We are witnessing a rapid growth of knowledge regarding cannabis and its medical properties. Just last year, it was found that CB receptors in the brain can easily accommodate tens of molecules at one time, explaining the previously observed entourage effects that are associated with cannabis use. However, it’s too soon for the scientific use of the entourage effect, as the exact effects experienced by different mixtures of phytocannabinoids remain unknown.
It is also still unclear which dosage is needed to treat specific diseases. With the lack of pharmaceutical preparation and lack of knowledge or data around the dosage of cannabinoids, cannabis treatments are still undeveloped by modern medicine standards.
3. Legal obstacles
All medicinal products are heavily regulated, and physicians are monitored more than any other profession. There are several laws, sub-laws and guidelines that need be amended before physicians can easily prescribe cannabis to patients. In addition, the industry still needs medical technology that can monitor the medical cannabis system and update the practice of prescribing narcotics.
External rules can affect prescriptions as well, for instance, private parties are banned from exercising any influence over physicians’ prescriptions. This law was established to diminish the influence of the pharmaceutical industry. However, in the case of cannabis, these mechanisms oppose the development of cannabis treatments, as physicians’ prejudices or ideological issues might become a major obstacle in prescribing cannabis.
UK Cannabis Overview
Medical cannabis in the UK is legal but very limited with Nabilone and Sativex the only cannabis-based medicines licensed for prescription. In June 2018, the UK government announced a review of cannabis-based medicines. The government will consider licence applications for the use of cannabis-based medicines but only in ‘exceptional cases’ i.e. where there is an unmet clinical need. The review follows the temporary authorisation on 19 June for two patients with childhood epilepsy (Billy Caldwell and Alfie Dingley) to use medical cannabis.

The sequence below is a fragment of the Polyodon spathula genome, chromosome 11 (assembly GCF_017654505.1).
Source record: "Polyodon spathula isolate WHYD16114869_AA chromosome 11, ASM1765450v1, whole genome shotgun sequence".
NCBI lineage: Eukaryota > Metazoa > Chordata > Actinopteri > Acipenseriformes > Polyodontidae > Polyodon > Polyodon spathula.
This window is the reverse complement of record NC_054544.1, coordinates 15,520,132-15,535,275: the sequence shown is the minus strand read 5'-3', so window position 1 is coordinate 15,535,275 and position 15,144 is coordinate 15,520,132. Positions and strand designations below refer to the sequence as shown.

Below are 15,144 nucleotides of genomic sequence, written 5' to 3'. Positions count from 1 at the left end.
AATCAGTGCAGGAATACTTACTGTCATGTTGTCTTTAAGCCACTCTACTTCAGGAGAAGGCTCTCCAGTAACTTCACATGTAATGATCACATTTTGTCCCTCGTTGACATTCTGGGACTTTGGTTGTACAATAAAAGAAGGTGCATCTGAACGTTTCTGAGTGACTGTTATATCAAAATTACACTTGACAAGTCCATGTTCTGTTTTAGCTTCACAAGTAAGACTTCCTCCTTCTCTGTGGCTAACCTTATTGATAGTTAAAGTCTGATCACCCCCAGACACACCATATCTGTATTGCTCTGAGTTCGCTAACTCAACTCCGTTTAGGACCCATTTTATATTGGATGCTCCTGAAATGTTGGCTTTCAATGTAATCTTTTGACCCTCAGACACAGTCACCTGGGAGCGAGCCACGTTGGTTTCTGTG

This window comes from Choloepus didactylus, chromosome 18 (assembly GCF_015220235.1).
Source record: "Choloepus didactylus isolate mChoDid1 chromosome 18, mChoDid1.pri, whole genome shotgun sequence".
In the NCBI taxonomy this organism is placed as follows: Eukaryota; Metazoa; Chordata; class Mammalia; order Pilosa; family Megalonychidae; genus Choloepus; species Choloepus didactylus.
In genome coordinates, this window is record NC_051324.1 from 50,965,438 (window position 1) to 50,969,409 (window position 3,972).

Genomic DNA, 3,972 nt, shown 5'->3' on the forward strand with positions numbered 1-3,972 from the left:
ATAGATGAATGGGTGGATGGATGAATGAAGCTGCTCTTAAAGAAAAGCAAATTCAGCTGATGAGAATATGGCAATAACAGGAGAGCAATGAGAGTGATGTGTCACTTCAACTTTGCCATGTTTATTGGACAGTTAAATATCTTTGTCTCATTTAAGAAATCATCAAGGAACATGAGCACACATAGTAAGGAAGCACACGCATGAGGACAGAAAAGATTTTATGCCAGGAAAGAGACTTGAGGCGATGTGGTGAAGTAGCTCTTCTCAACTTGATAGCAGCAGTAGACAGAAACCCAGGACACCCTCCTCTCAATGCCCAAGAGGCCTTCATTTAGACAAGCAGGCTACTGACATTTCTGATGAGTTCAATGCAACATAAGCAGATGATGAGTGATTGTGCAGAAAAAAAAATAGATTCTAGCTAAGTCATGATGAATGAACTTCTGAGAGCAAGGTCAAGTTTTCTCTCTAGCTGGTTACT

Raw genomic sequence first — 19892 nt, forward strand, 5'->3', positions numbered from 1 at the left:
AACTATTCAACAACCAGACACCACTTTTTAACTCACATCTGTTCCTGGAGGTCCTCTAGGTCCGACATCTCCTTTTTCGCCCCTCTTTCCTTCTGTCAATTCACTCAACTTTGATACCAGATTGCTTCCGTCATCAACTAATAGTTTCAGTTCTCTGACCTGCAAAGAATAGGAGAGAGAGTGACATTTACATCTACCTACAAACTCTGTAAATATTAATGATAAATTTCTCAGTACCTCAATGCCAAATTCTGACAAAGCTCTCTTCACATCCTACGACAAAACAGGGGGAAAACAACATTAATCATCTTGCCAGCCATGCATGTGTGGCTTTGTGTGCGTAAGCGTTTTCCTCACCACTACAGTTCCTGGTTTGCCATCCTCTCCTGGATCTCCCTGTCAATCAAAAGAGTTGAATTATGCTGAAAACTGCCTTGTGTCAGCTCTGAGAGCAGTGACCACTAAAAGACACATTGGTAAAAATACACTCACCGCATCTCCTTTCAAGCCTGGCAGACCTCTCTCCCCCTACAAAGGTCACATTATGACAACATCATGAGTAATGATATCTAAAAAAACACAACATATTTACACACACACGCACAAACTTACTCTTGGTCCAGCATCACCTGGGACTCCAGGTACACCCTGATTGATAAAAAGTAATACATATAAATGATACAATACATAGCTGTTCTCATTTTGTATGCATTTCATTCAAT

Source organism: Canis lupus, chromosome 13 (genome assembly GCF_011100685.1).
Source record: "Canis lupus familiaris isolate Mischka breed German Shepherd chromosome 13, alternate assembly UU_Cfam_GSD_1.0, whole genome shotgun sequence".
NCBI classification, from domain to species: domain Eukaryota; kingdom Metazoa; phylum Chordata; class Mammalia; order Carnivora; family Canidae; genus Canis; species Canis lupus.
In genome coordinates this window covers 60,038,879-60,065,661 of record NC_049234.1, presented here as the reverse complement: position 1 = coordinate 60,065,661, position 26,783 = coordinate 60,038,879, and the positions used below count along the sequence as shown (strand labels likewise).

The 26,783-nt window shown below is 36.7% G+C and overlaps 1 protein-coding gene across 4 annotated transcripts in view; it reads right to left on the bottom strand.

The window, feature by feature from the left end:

On the 10th October 2017, a new bill calling for the legalisation of cannabis for medical purposes was introduced to parliament. The bill was filibustered in February 2018, with a second hearing delayed until July 6th. Pressure was mounted on the UK government after two high-profile campaigns, for patients Billy Caldwell and Alfie Dingley, stressed the need for urgent reform. In April 2018, the Dingley family applied for a licence to use medical cannabis oil to treat the six-year old’s condition - severe epilepsy. Two months later the Caldwell family attempted to “openly smuggle” cannabis oil from Canada to the UK to treat Billy, 12, who suffered from the same condition.
The two incidents mobilised mainstream media support and created public awareness around the urgency for medical cannabis reform. In response, Home Secretary, Sajid Javid, announced in the House of Commons that the Home Office would provide 20-day licences to both Billy Caldwell and Alfie Dingley, while they consider a more long-term solution. The decision came after the Home Office and the Ministry for State and Social Care consulted the patient’s doctors, who urged them to use their emergency powers to license the Schedule 1 drug.
It is estimated that there are as many as 3.6 million active cannabis users in the UK, contributing to an estimated black-market value of up to €6b per year. In addition, our research shows that medical cannabis can treat up to 2.9 million patients in the UK. This demonstrates the volume of the consumer base that awaits a reform in legislation, indicating that the UK could still capitalise and flourish within the legal cannabis industry.
Global Industry Insights
Cannabis is now regulated for consumption in over 16 country markets, although the sector is still in its infancy in Europe. We look at the key insights from the regulated markets across the globe to understand the likely consequences in the nascent legal markets of Europe.
If market forces prevail and legislators permit the development of a legal cannabis market in Europe, then Europe could expect to mimic many of these characteristics of the global cannabis industry.
That said, different regulatory and cultural norms in Europe will also shape the medical market. For instance, medical cannabis consumers expect a more standardised, medicalised product, and regulated non-medical markets are not likely to emerge soon.